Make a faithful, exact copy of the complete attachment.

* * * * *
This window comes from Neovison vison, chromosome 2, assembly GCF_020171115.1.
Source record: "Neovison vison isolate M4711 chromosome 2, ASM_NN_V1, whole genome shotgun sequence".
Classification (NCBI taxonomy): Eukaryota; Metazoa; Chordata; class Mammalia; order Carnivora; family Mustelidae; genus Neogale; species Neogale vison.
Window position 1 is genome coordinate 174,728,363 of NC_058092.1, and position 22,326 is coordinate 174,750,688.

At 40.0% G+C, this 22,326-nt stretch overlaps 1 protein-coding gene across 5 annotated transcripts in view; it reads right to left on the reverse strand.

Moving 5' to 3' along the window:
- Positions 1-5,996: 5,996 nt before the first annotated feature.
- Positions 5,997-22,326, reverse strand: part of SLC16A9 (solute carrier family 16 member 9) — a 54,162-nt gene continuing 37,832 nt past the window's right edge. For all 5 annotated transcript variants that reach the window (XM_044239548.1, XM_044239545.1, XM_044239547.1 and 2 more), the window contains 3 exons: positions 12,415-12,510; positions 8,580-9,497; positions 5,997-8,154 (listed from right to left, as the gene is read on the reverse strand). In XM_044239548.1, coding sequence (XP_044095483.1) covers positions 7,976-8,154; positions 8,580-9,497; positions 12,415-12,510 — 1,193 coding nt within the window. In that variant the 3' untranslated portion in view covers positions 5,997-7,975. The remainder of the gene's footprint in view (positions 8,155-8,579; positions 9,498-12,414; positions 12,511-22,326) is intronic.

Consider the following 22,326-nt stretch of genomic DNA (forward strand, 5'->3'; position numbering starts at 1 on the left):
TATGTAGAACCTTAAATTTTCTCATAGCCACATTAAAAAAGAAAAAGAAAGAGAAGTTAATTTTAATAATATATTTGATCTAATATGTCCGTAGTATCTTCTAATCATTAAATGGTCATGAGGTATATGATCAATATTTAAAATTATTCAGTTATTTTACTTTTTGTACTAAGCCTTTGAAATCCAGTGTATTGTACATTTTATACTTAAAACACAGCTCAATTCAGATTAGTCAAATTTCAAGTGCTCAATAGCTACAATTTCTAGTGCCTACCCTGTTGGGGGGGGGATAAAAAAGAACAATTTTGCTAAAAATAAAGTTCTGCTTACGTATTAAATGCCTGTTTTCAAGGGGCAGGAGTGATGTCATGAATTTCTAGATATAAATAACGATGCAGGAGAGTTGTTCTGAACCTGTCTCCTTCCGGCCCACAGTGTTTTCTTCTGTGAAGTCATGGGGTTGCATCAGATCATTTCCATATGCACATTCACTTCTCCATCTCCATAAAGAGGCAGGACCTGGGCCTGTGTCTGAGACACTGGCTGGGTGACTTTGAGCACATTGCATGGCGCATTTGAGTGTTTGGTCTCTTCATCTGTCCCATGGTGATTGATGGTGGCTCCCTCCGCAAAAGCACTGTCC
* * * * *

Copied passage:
This window comes from Neovison vison, chromosome 2, assembly GCF_020171115.1.
Source record: "Neovison vison isolate M4711 chromosome 2, ASM_NN_V1, whole genome shotgun sequence".
Classification (NCBI taxonomy): Eukaryota; Metazoa; Chordata; class Mammalia; order Carnivora; family Mustelidae; genus Neogale; species Neogale vison.
Window position 1 is genome coordinate 174,728,363 of NC_058092.1, and position 22,326 is coordinate 174,750,688.

At 40.0% G+C, this 22,326-nt stretch overlaps 1 protein-coding gene across 5 annotated transcripts in view; it reads right to left on the reverse strand.

Moving 5' to 3' along the window:
- Positions 1-5,996: 5,996 nt before the first annotated feature.
- Positions 5,997-22,326, reverse strand: part of SLC16A9 (solute carrier family 16 member 9) — a 54,162-nt gene continuing 37,832 nt past the window's right edge. For all 5 annotated transcript variants that reach the window (XM_044239548.1, XM_044239545.1, XM_044239547.1 and 2 more), the window contains 3 exons: positions 12,415-12,510; positions 8,580-9,497; positions 5,997-8,154 (listed from right to left, as the gene is read on the reverse strand). In XM_044239548.1, coding sequence (XP_044095483.1) covers positions 7,976-8,154; positions 8,580-9,497; positions 12,415-12,510 — 1,193 coding nt within the window. In that variant the 3' untranslated portion in view covers positions 5,997-7,975. The remainder of the gene's footprint in view (positions 8,155-8,579; positions 9,498-12,414; positions 12,511-22,326) is intronic.

Consider the following 22,326-nt stretch of genomic DNA (forward strand, 5'->3'; position numbering starts at 1 on the left):
TATGTAGAACCTTAAATTTTCTCATAGCCACATTAAAAAAGAAAAAGAAAGAGAAGTTAATTTTAATAATATATTTGATCTAATATGTCCGTAGTATCTTCTAATCATTAAATGGTCATGAGGTATATGATCAATATTTAAAATTATTCAGTTATTTTACTTTTTGTACTAAGCCTTTGAAATCCAGTGTATTGTACATTTTATACTTAAAACACAGCTCAATTCAGATTAGTCAAATTTCAAGTGCTCAATAGCTACAATTTCTAGTGCCTACCCTGTTGGGGGGGGGATAAAAAAGAACAATTTTGCTAAAAATAAAGTTCTGCTTACGTATTAAATGCCTGTTTTCAAGGGGCAGGAGTGATGTCATGAATTTCTAGATATAAATAACGATGCAGGAGAGTTGTTCTGAACCTGTCTCCTTCCGGCCCACAGTGTTTTCTTCTGTGAAGTCATGGGGTTGCATCAGATCATTTCCATATGCACATTCACTTCTCCATCTCCATAAAGAGGCAGGACCTGGGCCTGTGTCTGAGACACTGGCTGGGTGACTTTGAGCACATTGCATGGCGCATTTGAGTGTTTGGTCTCTTCATCTGTCCCATGGTGATTGATGGTGGCTCCCTCCGCAAAAGCACTGTCC